Having healthy teeth and gums starts with eating a healthy diet – heavy on the veg, proteins, and good fats, light on added sugars and other refined carbs that fuel inflammation. But what about reducing inflammation – that hallmark of gum disease? A recent study in the Journal of Nutrition suggests that adding an array of spices to your meals may help.
While lots of studies have already shown the anti-inflammatory effects of individual spices, most meals and recipes call for more than one. What kind of effect would a blend of spices have?
First, researchers created a blend of some of the most commonly used spices in the US: basil, bay leaf, black pepper, cinnamon, coriander, cumin, ginger, oregano, parsley, red pepper, rosemary, thyme, and turmeric. Twelve participants were recruited – all nonsmoking men between the ages of 40 and 65, who were either overweight or obese and had at least one risk factor for cardiovascular disease.
Randomly, on three different days, each participant ate a meal high in saturated fat and refined carbs: coconut chicken curry, a corn muffin, and a cinnamon biscuit. One meal had 2 grams of the spice blend, one had 6 grams, and one had no spices at all. The men’s blood was tested for inflammatory markers before each meal and then hourly for 4 hours after the meal.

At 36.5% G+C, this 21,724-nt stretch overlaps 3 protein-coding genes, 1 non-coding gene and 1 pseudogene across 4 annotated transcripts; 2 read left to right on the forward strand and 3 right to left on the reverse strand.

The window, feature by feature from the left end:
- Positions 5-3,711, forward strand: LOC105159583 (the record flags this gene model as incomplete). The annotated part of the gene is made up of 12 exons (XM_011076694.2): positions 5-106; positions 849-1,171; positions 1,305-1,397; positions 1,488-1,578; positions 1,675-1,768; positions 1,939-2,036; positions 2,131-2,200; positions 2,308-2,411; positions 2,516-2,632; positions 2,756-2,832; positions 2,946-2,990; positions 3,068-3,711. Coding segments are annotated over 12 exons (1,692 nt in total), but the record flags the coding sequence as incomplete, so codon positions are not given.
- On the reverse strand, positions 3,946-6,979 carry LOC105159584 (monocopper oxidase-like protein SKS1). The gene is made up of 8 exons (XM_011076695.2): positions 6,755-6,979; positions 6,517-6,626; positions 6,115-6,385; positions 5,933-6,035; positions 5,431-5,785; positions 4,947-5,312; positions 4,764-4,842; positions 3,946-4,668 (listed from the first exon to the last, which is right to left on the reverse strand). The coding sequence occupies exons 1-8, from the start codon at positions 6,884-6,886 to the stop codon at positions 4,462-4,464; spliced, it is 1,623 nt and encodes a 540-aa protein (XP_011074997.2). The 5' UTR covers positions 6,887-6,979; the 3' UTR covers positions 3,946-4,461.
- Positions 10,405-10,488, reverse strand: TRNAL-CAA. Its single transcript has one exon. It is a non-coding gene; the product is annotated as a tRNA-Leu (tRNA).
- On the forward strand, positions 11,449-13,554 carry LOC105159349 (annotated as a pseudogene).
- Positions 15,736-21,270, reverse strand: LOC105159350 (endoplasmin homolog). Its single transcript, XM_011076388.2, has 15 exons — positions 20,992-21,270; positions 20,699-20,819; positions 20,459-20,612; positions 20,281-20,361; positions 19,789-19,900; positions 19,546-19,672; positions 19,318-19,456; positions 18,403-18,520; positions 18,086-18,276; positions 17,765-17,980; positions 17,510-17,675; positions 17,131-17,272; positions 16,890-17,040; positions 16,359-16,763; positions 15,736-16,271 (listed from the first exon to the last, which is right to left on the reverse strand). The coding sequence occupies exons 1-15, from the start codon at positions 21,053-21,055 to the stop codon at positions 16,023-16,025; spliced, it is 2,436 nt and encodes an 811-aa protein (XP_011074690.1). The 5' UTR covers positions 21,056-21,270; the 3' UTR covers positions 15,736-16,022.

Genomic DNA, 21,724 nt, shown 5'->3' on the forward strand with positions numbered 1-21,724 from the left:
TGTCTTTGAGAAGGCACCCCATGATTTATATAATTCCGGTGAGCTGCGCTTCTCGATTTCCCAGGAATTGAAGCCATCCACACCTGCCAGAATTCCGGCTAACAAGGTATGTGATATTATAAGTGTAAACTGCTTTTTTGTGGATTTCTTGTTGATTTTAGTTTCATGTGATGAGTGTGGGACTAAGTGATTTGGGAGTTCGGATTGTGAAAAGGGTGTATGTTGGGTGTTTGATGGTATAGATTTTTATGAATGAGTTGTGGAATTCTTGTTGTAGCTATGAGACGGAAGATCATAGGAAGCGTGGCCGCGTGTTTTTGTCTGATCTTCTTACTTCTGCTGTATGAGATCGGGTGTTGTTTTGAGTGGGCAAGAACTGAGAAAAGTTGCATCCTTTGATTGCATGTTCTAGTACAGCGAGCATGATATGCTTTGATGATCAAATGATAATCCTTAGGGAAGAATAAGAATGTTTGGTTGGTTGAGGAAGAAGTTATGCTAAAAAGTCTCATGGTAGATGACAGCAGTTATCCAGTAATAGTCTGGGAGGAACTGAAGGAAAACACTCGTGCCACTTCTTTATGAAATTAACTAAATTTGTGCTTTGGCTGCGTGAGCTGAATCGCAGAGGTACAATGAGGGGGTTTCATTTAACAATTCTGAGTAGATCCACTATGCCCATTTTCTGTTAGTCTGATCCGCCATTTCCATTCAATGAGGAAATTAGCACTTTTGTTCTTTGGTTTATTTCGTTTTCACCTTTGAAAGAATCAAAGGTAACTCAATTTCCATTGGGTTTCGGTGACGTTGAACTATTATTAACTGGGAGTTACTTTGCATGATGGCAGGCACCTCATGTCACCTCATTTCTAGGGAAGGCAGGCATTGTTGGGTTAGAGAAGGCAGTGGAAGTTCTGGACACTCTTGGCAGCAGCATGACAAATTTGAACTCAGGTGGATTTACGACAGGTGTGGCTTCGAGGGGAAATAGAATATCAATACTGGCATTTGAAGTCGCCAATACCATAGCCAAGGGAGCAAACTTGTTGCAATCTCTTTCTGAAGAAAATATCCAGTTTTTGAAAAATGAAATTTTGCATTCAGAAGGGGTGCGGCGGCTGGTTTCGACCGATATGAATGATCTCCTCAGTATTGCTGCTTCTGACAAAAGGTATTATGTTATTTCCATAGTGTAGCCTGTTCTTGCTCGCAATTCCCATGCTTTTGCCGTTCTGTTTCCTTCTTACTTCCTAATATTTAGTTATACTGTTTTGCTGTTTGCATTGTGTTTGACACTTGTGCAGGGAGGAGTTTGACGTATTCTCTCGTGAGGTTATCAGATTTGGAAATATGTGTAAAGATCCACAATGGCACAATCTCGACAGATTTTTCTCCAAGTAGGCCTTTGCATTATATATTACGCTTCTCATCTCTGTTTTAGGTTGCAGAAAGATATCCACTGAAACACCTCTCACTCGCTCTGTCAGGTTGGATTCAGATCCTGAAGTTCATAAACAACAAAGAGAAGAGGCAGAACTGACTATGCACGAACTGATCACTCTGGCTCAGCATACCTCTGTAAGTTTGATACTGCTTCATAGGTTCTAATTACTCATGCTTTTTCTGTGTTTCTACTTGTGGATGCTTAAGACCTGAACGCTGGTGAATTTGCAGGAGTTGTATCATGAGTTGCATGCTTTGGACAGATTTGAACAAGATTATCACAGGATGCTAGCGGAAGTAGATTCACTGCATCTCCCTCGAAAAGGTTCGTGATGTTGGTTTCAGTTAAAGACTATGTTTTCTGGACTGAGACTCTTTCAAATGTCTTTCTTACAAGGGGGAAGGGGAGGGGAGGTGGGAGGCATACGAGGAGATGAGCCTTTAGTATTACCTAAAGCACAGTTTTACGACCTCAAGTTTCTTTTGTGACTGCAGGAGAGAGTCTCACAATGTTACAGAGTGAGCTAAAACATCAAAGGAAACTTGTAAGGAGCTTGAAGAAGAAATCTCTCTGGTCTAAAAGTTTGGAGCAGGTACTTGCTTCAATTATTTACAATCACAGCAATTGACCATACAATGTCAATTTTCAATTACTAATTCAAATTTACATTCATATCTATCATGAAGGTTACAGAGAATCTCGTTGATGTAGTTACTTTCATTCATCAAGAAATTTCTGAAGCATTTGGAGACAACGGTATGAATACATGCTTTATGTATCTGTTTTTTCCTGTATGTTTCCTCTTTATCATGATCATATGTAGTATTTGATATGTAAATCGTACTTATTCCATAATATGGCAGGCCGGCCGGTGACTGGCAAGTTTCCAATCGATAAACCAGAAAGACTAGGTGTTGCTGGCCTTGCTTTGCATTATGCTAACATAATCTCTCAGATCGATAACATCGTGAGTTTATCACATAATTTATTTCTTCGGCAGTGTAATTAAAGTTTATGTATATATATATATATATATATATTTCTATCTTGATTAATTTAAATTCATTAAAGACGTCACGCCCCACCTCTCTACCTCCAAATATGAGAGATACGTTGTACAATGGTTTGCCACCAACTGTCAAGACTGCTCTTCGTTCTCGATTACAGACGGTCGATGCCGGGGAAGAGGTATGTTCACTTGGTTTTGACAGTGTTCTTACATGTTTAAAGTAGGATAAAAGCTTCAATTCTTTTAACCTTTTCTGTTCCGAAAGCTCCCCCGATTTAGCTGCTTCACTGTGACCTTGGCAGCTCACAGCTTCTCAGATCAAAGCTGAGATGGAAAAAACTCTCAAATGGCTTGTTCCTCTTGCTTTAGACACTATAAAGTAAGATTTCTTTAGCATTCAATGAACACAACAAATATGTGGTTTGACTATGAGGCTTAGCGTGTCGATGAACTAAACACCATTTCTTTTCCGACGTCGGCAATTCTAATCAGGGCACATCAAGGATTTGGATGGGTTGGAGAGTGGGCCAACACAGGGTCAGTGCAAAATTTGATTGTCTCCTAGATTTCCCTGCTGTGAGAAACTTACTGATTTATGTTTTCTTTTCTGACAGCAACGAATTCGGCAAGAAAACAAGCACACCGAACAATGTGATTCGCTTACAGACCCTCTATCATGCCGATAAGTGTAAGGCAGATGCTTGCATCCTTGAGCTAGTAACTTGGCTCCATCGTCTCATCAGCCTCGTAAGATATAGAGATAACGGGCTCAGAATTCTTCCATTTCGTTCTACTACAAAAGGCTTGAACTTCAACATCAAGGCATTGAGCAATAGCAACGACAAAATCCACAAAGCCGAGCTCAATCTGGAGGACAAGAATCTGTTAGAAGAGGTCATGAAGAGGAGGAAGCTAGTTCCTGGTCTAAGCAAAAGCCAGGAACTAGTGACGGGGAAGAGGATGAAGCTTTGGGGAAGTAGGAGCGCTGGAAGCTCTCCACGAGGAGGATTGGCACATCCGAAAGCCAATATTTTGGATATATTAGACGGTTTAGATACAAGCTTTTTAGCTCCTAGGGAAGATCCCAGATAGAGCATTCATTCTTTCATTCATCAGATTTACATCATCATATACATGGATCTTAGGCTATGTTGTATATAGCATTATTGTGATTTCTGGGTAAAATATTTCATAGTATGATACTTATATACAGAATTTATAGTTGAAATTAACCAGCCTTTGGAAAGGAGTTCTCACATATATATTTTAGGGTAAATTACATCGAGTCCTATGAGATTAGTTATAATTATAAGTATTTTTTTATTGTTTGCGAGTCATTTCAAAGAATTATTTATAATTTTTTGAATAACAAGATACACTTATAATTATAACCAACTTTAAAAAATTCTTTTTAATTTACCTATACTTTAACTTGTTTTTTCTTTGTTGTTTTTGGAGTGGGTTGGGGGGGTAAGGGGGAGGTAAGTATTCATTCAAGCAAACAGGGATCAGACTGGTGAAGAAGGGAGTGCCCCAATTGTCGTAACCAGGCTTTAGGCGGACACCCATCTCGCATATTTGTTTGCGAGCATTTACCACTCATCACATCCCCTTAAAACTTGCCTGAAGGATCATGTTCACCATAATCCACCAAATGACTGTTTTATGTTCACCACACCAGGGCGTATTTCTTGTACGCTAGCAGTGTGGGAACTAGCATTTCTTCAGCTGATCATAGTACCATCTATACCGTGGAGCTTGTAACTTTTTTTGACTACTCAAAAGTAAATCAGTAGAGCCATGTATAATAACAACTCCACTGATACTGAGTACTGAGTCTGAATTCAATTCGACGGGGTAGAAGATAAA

Eating the high spice meal resulted in lower inflammation markers compared to eating the other two versions of the meal.
This is even more significant considering the meal participants ate wasn’t exactly a healthy one. It was a meal that would normally trigger acute inflammation. It was also a realistic one. As lead author Dr. Connie Rogers explained in a news release,
Ultimately the gold standard would be to get people eating more healthfully and to lose weight and exercise, but those behavioral changes are difficult and take time. So in the interim, we wanted to explore whether a combination of spices that people are already familiar with and could fit in a single meal could have a positive effect.
Basically, this is the nutritional version of baby steps.
Granted, the study was small. Rogers and her colleagues plan to look into the impact spices have on people’s diets across longer periods of time and within a more diverse population.
Should this inspire you to spice up your own meals, be sure to opt for certified organic spices as often as possible. Such spices are sterilized by steam only, not fumigation or irradiation (the latter of which has actually been shown to deplete nutrients in some spices).
Yes, it can be a little more expensive, but when it comes to spicing up your life, a little goes a very long way!